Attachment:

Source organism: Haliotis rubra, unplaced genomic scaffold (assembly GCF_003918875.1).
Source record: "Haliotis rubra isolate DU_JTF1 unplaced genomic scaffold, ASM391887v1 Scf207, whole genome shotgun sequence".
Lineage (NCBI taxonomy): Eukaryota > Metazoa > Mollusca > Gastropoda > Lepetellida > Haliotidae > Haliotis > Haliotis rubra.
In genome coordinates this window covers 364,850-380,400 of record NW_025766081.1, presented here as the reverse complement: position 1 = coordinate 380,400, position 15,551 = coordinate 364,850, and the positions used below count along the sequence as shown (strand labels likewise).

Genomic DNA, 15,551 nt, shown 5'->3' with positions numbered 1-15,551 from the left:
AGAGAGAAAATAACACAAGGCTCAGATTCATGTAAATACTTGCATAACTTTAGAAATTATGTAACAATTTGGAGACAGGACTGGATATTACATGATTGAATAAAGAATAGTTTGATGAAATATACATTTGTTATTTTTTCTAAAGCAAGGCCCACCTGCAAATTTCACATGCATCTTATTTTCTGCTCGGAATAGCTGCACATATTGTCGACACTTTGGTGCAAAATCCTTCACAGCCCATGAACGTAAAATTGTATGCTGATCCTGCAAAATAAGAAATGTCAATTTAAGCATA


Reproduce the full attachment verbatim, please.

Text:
Source organism: Haliotis rubra, unplaced genomic scaffold (assembly GCF_003918875.1).
Source record: "Haliotis rubra isolate DU_JTF1 unplaced genomic scaffold, ASM391887v1 Scf207, whole genome shotgun sequence".
Lineage (NCBI taxonomy): Eukaryota > Metazoa > Mollusca > Gastropoda > Lepetellida > Haliotidae > Haliotis > Haliotis rubra.
In genome coordinates this window covers 364,850-380,400 of record NW_025766081.1, presented here as the reverse complement: position 1 = coordinate 380,400, position 15,551 = coordinate 364,850, and the positions used below count along the sequence as shown (strand labels likewise).

Genomic DNA, 15,551 nt, shown 5'->3' with positions numbered 1-15,551 from the left:
AGAGAGAAAATAACACAAGGCTCAGATTCATGTAAATACTTGCATAACTTTAGAAATTATGTAACAATTTGGAGACAGGACTGGATATTACATGATTGAATAAAGAATAGTTTGATGAAATATACATTTGTTATTTTTTCTAAAGCAAGGCCCACCTGCAAATTTCACATGCATCTTATTTTCTGCTCGGAATAGCTGCACATATTGTCGACACTTTGGTGCAAAATCCTTCACAGCCCATGAACGTAAAATTGTATGCTGATCCTGCAAAATAAGAAATGTCAATTTAAGCATA